Wednesday, February 11, 2009

A rose by any other name

Well, here in Australia, it's almost the start of the new academic year. I thought it would be a good time to review some of the topics on our Grammar Gang blog and because it's just 2 days until St Valentine's Day, I want to take a look at my favourite Shakespearean sonnet.

Sonnet 18

Shall I compare thee to a Summer's day?
Thou art more lovely and more temperate:
Rough winds do shake the darling buds of May,
And summer's lease hath all too short a date:
Sometime too hot the eye of heaven shines,
And oft' is his gold complexion dimm'd:
And every fair from fair sometime declines,
By chance or nature's changing course untrimm'd:

But thy eternal Summer shall not fade
Nor lose possession of that fair thou owest;

Nor shall Death brag thou wanderest in his shade,
When in eternal lines to time thou growest:
So long as men can breath, or eyes can see,
So long lives this, and this gives life to thee

Can you believe the length of this sentence? Does anyone want to 'have a go at' counting independent clauses? (Have a go at = attempt to, in Australian English usage.)

Of course, Shakespeare's use of punctuation is known as 'poetic licence' but I wonder if you all approve of his use of colons and semi-colons and if you would find it easier to read if he'd used more sentences with full-stops? (I know I would find it easier to read if he had.)

I asked my daughter to 'have a go at' writing the first 2 lines of the sonnet in her own words and this is what she came up with:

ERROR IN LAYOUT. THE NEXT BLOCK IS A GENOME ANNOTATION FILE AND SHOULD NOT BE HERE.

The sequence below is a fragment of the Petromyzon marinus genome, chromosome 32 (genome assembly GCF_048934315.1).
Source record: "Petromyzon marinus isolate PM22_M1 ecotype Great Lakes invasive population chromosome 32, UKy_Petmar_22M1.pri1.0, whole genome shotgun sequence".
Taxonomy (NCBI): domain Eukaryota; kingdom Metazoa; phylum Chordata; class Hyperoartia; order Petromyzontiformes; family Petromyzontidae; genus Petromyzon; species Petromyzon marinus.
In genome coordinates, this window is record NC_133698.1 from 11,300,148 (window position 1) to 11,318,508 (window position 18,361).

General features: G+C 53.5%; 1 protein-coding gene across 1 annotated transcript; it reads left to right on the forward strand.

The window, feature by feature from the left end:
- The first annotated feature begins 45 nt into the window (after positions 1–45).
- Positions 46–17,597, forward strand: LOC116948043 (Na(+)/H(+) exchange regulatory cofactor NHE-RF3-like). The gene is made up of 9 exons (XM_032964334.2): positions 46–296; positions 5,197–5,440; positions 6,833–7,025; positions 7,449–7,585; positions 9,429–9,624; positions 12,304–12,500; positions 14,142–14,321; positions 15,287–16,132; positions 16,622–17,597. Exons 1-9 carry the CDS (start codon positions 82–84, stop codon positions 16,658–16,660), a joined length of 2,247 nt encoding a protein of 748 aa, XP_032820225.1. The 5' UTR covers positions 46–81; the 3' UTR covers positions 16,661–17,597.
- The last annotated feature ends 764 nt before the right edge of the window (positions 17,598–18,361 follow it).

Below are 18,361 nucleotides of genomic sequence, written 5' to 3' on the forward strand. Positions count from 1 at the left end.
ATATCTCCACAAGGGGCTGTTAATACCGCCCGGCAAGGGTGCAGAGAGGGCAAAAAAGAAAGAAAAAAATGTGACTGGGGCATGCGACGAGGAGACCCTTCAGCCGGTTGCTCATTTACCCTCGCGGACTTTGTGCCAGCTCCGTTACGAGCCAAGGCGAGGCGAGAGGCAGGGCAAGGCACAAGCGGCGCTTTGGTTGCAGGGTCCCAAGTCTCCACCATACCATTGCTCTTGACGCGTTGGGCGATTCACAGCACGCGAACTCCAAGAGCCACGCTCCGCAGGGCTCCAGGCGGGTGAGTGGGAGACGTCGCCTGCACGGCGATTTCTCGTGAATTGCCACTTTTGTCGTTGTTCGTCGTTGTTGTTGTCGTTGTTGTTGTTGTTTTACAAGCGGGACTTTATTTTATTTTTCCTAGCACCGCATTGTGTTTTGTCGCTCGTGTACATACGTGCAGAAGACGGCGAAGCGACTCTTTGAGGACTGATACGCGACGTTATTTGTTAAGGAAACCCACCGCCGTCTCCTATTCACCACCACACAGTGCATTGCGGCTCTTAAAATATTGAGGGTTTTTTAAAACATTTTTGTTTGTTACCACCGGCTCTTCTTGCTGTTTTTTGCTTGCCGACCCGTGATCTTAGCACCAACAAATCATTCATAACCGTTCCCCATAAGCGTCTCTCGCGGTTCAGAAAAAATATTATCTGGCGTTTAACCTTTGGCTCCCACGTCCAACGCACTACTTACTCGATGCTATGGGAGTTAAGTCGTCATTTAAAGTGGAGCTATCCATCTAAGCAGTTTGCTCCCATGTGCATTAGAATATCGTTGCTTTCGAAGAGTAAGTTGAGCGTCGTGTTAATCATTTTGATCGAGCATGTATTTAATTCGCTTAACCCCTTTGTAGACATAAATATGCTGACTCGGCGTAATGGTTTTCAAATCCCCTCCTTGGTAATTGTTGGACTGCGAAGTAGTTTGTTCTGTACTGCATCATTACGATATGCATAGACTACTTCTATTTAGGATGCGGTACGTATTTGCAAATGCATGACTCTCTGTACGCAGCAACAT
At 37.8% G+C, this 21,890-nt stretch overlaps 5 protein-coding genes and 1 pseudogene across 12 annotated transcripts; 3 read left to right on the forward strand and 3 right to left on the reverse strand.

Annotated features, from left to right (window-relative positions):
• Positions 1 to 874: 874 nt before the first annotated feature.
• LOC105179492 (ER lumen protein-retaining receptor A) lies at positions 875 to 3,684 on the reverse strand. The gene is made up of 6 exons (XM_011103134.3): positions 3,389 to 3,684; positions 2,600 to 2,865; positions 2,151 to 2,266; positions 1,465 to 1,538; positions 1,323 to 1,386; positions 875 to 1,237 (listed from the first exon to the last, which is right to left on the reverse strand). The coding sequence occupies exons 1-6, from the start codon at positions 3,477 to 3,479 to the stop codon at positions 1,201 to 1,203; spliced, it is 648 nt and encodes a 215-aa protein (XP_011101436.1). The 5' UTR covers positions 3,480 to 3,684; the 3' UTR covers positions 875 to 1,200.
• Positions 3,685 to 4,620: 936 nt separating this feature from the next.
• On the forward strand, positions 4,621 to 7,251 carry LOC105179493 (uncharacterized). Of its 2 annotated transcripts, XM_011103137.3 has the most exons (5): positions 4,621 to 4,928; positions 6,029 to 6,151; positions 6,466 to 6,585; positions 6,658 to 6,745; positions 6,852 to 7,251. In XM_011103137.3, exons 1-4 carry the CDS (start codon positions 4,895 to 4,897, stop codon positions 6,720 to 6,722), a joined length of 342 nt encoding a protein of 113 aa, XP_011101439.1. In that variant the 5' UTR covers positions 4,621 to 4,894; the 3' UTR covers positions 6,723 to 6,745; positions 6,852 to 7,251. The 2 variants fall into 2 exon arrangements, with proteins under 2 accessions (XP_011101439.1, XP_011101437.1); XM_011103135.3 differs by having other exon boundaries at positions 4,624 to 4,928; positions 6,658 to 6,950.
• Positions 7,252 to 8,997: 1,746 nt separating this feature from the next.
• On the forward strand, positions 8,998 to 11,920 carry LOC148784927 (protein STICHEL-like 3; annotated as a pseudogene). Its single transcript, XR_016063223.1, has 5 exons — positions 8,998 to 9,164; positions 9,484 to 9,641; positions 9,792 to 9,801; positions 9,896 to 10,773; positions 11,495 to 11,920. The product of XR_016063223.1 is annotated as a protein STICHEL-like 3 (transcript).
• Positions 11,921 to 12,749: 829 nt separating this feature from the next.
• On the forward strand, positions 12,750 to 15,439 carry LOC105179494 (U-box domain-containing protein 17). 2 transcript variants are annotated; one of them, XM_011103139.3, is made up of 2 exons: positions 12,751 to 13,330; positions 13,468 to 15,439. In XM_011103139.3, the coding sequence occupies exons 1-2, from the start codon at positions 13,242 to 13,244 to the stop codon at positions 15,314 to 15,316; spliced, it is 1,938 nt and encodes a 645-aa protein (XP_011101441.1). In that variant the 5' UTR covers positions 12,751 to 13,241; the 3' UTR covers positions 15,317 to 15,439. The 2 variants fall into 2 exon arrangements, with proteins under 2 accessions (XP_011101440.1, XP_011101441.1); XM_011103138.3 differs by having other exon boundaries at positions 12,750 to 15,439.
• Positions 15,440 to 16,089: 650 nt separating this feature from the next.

If I compared you with a day in summer, I'd have to say that you are even more beautiful and gentle'

She adds that this would be saying quite a lot, as she was born on December 1st, the first day of Summer which is also her favourite season!

I then asked a young guy who lives in our street for his interpretation of the first two lines which were:

You're dead gorgeous and really hot but not that extreme sort of hot that you get on a day in a heatwave'.

We'll, we'd love to hear your version of the first 2 lines or better still, of the whole poem so post away!



Breeze said...

With due permission (and to hell if you don't), I want to compare you to a summer's day -- less hot but lovely nevertheless.

Summers are short and sweet but not you. After people are long done with your beauty, you will continue to live -- all wrinkled and withered, and mother many (lllegal?) sons. In all fairness, you will... Read More continue to glow-- with little help from fair and lovely*.

*A popular brand of fairness cream in India that promises to turn every dark skin to the kind of pink you see on Julia Roberts.

Anonymous said...

Full Poetaparaphrase:
More lovely, more temperate than a Summer’s day,
Fickle Summer shines, shivers, fades away;
You, forever, stay.

As Haiku
Dimming summer’s day,
Sending blazing sun fading,
You forever stay.

Sandeep said...

Wrote this in a hurry. The full sonnet, some other time. :-)

Summer lives on a nature-granted lease while beauty has leased out itself to you for Eternity.

Anonymous said...

Dear Breeze,
I really like your contribution! Tell me, does 'Fair and Lovely ' really work?

Anonymous said...

Dear Anonymous Poetaparaphraser,
What a spectacular haiku! I think you've really captured the essence of the original poem here. How often do you write haikus, I wonder?

Anonymous said...

Dear Sandeep,
Your interpretation of the first two lines is very spiritual. It somehow makes me think of Gerald Manly Hopkins or John Donne. I can't wait for the rest of the sonnet...

Anonymous said...

How many independant clauses are there in this sonnet amyway?

Ding Ze Hao said...

I found (or discovered with doubts) ten independent clauses. Pray, would that affect much the interpretations of the sonnet or does it have to do with something clever?